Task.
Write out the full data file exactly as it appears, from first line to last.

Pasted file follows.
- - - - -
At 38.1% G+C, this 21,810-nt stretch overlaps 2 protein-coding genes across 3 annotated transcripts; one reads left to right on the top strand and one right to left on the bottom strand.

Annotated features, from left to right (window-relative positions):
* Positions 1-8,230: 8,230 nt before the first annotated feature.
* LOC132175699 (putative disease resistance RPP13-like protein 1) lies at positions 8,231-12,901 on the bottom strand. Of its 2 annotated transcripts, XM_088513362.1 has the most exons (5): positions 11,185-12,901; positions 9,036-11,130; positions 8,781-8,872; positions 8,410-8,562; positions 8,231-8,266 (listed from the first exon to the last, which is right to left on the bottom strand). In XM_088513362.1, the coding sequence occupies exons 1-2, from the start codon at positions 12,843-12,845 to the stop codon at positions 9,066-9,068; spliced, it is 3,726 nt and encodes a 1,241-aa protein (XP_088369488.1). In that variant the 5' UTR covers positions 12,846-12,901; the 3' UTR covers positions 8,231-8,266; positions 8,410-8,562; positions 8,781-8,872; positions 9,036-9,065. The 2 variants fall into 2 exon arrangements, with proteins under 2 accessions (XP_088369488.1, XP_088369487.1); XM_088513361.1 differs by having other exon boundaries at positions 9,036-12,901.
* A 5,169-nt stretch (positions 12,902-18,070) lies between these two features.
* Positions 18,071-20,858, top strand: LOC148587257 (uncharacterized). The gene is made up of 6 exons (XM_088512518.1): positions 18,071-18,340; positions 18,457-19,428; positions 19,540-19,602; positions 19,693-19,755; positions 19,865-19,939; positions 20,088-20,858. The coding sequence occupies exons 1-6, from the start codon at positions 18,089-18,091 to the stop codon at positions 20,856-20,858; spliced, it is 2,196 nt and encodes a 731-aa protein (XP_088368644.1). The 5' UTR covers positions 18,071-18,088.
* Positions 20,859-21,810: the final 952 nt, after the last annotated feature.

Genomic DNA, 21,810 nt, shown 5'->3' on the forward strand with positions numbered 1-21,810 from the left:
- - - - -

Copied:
At 38.1% G+C, this 21,810-nt stretch overlaps 2 protein-coding genes across 3 annotated transcripts; one reads left to right on the top strand and one right to left on the bottom strand.

Annotated features, from left to right (window-relative positions):
* Positions 1-8,230: 8,230 nt before the first annotated feature.
* LOC132175699 (putative disease resistance RPP13-like protein 1) lies at positions 8,231-12,901 on the bottom strand. Of its 2 annotated transcripts, XM_088513362.1 has the most exons (5): positions 11,185-12,901; positions 9,036-11,130; positions 8,781-8,872; positions 8,410-8,562; positions 8,231-8,266 (listed from the first exon to the last, which is right to left on the bottom strand). In XM_088513362.1, the coding sequence occupies exons 1-2, from the start codon at positions 12,843-12,845 to the stop codon at positions 9,066-9,068; spliced, it is 3,726 nt and encodes a 1,241-aa protein (XP_088369488.1). In that variant the 5' UTR covers positions 12,846-12,901; the 3' UTR covers positions 8,231-8,266; positions 8,410-8,562; positions 8,781-8,872; positions 9,036-9,065. The 2 variants fall into 2 exon arrangements, with proteins under 2 accessions (XP_088369488.1, XP_088369487.1); XM_088513361.1 differs by having other exon boundaries at positions 9,036-12,901.
* A 5,169-nt stretch (positions 12,902-18,070) lies between these two features.
* Positions 18,071-20,858, top strand: LOC148587257 (uncharacterized). The gene is made up of 6 exons (XM_088512518.1): positions 18,071-18,340; positions 18,457-19,428; positions 19,540-19,602; positions 19,693-19,755; positions 19,865-19,939; positions 20,088-20,858. The coding sequence occupies exons 1-6, from the start codon at positions 18,089-18,091 to the stop codon at positions 20,856-20,858; spliced, it is 2,196 nt and encodes a 731-aa protein (XP_088368644.1). The 5' UTR covers positions 18,071-18,088.
* Positions 20,859-21,810: the final 952 nt, after the last annotated feature.

Genomic DNA, 21,810 nt, shown 5'->3' on the forward strand with positions numbered 1-21,810 from the left: